June 2020

Page 68

PPP Loans Mike Reed, CPA, FRSA Controller and General Manager Note - I hope that what follows is old news to any contractor taking the time to read this article. It is intended to let you know a few of the things we learned at FRSA in the process of applying for and receiving a loan. FRSA recently applied for and was granted a Small Business Administration (SBA) Payroll Protection Program (PPP) loan. The 2020 FRSA Convention and Expo had not yet been cancelled, but the prospects of holding the event looked dim at the time we applied. We felt we had a need for the funds because the income produced by the Convention and Expo on an annual basis makes up a large portion of FRSA’s budgeted revenue. Warning lights started flashing about the possibility of having to refund sponsor and expo payments already made. We learned that although not all banks are approved SBA lenders, many small banks are. The best place to apply for a loan is with a smaller bank that will be more likely to give your application individual attention. FRSA applied for its loan at two banks. While a large national bank that we have been doing business with for many years has yet to consider our application, but a small regional bank that we had to open an account with just to qualify to apply did. Guess which one will be getting more of FRSA’s business in the future. We found that it helps to respond quickly when the bank requests any documentation to process the loan application. When money is released for the PPP, it is a first-come, first-served protocol that rules. If all your paperwork is in order so the bank can upload documentation when funds are released, you have a much better chance of receiving a loan. For contractors that rely heavily on independent contractors (1099 “employees”) there is not much good news in the PPP rules. “Employee” compensation paid to independent contractors cannot be included in calculating the requested amount for a loan, nor will payments made to independent contractors be allowed as a covered item in the use of loan proceeds. Maybe the most important thing we have learned through the PPP process is that there are items that still need clarification from the SBA. One of those items was recently clarified. The SBA has determined that a “safe harbor” exists for all PPP loans with an original principal amount of less than $2 million. The clarification further states that borrower will have been deemed to have made the required certification concerning the necessity of the loan request in good faith. This is good news because it relieves almost all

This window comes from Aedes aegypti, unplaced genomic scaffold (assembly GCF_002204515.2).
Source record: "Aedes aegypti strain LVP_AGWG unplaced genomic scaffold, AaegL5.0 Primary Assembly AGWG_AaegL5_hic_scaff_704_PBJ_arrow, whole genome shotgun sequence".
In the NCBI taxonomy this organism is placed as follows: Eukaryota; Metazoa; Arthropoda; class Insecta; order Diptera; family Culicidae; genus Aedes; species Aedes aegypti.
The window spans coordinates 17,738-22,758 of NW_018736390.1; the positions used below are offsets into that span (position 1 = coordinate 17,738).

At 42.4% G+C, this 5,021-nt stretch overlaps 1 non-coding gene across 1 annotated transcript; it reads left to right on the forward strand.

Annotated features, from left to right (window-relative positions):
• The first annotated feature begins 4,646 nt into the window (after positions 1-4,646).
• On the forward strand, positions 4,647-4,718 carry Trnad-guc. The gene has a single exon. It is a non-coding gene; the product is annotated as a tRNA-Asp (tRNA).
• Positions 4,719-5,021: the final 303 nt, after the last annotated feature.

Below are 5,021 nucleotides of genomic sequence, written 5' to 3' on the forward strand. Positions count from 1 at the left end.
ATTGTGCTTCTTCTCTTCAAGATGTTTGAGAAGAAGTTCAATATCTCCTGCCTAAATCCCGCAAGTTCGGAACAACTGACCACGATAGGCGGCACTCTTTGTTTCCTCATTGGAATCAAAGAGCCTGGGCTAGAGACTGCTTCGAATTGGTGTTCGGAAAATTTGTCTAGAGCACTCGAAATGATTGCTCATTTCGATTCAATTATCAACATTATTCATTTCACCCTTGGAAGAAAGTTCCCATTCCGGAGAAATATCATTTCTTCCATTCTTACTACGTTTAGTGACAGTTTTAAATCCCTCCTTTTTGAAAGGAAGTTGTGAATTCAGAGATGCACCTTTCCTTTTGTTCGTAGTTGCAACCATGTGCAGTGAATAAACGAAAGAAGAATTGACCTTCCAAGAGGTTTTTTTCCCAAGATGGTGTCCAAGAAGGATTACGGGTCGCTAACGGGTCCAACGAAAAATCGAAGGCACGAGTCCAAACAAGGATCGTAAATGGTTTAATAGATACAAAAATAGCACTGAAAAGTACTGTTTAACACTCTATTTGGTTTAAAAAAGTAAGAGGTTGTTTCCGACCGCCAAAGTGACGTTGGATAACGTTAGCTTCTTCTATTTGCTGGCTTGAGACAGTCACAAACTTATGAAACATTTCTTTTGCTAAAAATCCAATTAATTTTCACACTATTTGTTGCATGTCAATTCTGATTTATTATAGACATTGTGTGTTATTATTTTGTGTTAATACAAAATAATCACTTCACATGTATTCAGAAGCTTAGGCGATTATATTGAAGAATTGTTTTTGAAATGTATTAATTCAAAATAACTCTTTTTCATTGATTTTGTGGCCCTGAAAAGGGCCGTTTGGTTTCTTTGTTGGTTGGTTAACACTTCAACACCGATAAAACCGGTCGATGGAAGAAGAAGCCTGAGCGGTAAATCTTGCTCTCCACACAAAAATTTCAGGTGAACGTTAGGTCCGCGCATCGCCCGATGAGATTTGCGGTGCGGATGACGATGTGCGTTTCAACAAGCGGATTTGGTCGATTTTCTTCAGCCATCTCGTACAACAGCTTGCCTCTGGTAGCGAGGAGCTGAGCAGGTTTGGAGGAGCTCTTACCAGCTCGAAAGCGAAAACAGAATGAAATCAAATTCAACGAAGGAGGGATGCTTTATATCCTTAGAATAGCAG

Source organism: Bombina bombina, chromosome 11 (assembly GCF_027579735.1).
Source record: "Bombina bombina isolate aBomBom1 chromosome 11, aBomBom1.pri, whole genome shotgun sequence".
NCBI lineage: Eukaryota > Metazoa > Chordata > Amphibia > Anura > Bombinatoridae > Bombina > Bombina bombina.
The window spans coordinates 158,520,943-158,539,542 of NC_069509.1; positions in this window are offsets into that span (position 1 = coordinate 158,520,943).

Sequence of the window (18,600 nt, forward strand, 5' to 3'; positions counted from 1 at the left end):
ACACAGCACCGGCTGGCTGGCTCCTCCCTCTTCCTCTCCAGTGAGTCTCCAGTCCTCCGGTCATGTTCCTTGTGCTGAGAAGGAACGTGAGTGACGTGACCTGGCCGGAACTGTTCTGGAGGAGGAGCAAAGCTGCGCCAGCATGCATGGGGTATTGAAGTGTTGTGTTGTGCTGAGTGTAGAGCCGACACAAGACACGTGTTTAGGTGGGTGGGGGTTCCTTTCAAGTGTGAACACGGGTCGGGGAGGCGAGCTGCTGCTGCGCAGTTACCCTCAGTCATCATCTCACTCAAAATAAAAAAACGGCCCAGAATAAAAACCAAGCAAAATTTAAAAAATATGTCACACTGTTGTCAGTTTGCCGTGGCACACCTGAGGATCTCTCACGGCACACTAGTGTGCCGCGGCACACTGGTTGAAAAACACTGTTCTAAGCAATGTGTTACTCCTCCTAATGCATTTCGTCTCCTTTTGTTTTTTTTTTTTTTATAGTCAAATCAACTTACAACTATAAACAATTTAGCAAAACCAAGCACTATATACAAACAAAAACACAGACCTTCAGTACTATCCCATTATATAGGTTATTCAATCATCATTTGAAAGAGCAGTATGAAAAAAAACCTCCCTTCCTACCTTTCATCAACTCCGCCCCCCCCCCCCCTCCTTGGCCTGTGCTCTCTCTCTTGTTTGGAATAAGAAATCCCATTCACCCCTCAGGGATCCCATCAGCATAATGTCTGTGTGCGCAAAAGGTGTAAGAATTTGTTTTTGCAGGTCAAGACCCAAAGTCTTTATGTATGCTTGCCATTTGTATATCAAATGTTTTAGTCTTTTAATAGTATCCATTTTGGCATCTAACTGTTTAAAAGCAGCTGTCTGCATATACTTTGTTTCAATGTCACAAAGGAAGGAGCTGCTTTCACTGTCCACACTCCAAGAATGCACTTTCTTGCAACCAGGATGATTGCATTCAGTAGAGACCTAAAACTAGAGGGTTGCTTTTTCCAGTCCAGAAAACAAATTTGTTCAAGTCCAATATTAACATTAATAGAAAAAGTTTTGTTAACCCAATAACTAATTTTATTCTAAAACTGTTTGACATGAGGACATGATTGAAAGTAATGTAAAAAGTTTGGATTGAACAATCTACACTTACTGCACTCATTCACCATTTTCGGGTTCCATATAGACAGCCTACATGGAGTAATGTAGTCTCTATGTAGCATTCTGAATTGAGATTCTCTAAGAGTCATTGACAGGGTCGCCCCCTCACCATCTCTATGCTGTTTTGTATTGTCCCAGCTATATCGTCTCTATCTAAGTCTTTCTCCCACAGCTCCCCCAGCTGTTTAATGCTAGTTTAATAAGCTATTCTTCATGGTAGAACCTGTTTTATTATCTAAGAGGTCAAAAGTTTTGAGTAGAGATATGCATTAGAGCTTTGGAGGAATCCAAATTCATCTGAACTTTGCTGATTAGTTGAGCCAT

borrowers from having to certify that they could not get funds elsewhere through conventional borrowing or other sources of business capital. Another late clarification from the SBA is that the amount received from a PPP loan is not taxable income, but neither are the expenses paid with loan proceeds tax deductible expenses. For everyone using the loan amounts for PPP stipulated reasons, this makes the loan a wash for tax purposes. Of course, there are complexities that arise the more complicated a business structure is. For that Continued on page 73

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